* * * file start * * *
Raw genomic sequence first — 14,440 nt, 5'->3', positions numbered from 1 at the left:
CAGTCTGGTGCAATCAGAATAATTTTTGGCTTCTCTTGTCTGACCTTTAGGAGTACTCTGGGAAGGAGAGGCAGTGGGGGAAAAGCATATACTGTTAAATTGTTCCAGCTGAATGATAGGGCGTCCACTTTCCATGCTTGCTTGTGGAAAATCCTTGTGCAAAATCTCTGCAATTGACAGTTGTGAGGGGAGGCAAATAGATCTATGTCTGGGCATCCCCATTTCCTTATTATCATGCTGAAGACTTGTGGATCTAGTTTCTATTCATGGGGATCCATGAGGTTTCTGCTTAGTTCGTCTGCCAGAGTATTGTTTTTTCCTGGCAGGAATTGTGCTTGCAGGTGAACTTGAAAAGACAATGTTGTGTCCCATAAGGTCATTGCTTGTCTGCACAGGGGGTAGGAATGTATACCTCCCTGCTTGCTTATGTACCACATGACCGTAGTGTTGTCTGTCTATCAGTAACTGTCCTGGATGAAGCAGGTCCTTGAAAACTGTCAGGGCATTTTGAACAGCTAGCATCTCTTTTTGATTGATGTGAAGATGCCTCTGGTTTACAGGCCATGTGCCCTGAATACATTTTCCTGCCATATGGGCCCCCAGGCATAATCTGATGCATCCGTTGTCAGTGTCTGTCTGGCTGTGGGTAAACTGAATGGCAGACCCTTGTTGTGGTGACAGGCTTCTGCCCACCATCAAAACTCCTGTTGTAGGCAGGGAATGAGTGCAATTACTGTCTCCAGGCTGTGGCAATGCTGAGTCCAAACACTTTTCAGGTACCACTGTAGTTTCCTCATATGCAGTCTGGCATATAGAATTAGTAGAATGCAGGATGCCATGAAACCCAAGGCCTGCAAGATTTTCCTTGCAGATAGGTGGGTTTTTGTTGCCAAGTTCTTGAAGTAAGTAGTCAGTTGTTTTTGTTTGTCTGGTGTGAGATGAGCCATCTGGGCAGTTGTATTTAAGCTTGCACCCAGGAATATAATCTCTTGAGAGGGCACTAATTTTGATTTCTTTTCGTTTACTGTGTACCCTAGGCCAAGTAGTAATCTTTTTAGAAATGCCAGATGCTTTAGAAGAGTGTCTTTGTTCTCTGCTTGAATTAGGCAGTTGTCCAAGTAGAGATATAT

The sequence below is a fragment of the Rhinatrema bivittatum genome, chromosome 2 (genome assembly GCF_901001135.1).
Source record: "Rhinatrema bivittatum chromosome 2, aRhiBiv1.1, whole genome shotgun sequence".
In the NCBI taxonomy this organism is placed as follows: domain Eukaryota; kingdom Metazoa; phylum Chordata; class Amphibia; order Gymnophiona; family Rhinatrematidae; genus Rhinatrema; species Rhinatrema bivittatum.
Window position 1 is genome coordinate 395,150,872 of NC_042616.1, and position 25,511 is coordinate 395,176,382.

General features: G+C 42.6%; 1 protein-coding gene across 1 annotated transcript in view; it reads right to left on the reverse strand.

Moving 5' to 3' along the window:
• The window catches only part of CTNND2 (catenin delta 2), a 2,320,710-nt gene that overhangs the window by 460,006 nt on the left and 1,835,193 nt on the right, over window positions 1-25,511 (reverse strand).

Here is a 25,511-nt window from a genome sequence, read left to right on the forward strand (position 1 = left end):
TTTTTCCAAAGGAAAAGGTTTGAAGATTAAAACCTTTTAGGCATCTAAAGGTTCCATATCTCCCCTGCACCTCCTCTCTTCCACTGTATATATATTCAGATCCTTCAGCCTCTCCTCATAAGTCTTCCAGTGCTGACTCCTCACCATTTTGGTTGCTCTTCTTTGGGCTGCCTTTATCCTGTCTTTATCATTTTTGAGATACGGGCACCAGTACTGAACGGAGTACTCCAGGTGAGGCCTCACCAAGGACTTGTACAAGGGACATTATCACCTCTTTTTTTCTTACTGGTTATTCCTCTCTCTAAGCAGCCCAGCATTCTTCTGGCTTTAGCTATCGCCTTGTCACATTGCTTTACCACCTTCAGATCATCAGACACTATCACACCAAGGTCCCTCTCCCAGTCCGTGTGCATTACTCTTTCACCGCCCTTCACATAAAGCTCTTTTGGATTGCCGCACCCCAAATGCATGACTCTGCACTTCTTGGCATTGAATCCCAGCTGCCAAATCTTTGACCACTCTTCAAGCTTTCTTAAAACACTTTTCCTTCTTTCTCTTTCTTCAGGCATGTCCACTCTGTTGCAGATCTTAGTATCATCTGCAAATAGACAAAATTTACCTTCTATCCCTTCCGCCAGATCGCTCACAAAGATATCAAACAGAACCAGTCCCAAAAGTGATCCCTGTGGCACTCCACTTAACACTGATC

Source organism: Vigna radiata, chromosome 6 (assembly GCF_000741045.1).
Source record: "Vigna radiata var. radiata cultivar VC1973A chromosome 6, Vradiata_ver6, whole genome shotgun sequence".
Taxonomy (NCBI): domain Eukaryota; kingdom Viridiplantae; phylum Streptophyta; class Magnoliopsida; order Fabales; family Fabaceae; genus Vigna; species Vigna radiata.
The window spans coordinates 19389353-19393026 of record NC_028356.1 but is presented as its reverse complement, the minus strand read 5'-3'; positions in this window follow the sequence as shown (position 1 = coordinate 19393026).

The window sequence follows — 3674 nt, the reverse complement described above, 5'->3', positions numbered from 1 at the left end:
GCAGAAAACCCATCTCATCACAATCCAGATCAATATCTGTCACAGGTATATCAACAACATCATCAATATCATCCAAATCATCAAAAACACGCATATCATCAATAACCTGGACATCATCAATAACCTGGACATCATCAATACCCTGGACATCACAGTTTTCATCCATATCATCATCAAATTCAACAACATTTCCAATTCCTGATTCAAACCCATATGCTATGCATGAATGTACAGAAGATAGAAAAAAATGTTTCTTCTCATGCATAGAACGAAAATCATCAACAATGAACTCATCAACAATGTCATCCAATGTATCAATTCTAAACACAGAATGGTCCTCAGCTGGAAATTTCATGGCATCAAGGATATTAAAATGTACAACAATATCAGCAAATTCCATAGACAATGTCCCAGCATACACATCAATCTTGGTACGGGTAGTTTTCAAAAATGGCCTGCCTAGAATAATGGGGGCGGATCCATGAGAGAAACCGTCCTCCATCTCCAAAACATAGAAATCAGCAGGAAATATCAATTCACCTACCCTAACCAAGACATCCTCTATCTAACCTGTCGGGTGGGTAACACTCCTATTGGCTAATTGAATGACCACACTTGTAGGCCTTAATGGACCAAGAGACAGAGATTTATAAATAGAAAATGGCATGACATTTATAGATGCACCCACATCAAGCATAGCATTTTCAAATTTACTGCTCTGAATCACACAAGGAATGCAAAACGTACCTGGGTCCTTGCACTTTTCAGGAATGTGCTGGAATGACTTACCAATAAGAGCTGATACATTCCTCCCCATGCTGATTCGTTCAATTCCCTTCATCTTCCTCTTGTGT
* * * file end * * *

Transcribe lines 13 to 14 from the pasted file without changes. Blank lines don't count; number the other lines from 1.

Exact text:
Source record: "Vigna radiata var. radiata cultivar VC1973A chromosome 6, Vradiata_ver6, whole genome shotgun sequence".
Taxonomy (NCBI): domain Eukaryota; kingdom Viridiplantae; phylum Streptophyta; class Magnoliopsida; order Fabales; family Fabaceae; genus Vigna; species Vigna radiata.